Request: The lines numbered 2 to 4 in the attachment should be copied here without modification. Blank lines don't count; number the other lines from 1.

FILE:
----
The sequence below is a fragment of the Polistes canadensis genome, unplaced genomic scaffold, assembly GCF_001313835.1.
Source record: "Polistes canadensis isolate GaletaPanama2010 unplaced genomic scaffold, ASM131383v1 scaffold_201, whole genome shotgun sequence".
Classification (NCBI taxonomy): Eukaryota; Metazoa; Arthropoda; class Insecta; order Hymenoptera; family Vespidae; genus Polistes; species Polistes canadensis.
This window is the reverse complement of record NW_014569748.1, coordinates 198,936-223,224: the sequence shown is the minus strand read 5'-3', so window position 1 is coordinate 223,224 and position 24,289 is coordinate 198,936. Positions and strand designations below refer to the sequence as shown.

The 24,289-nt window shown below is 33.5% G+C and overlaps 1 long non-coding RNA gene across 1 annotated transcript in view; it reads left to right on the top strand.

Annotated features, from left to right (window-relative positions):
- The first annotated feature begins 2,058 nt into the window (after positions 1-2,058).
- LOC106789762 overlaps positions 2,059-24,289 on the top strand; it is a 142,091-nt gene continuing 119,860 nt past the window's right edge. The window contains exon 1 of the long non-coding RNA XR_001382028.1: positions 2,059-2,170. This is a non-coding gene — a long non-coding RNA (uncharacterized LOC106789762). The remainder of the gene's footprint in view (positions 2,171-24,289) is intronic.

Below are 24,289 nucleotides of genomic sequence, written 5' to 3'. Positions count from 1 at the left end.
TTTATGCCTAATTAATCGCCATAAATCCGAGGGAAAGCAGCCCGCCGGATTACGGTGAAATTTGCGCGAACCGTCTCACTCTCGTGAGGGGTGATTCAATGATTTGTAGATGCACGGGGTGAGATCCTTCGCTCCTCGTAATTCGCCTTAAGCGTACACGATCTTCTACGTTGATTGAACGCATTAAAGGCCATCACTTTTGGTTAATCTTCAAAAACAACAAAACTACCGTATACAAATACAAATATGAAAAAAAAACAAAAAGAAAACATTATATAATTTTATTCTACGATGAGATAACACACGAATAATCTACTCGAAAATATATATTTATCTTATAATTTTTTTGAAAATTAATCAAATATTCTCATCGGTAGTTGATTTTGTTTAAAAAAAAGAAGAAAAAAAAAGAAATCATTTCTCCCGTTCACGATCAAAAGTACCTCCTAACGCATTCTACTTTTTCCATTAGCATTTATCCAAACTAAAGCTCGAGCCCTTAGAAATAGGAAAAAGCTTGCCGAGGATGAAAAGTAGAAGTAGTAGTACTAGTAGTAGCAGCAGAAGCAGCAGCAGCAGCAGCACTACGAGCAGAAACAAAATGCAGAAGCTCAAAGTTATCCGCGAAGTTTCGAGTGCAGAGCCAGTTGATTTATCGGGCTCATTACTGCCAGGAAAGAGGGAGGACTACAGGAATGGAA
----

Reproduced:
Source record: "Polistes canadensis isolate GaletaPanama2010 unplaced genomic scaffold, ASM131383v1 scaffold_201, whole genome shotgun sequence".
Classification (NCBI taxonomy): Eukaryota; Metazoa; Arthropoda; class Insecta; order Hymenoptera; family Vespidae; genus Polistes; species Polistes canadensis.
This window is the reverse complement of record NW_014569748.1, coordinates 198,936-223,224: the sequence shown is the minus strand read 5'-3', so window position 1 is coordinate 223,224 and position 24,289 is coordinate 198,936. Positions and strand designations below refer to the sequence as shown.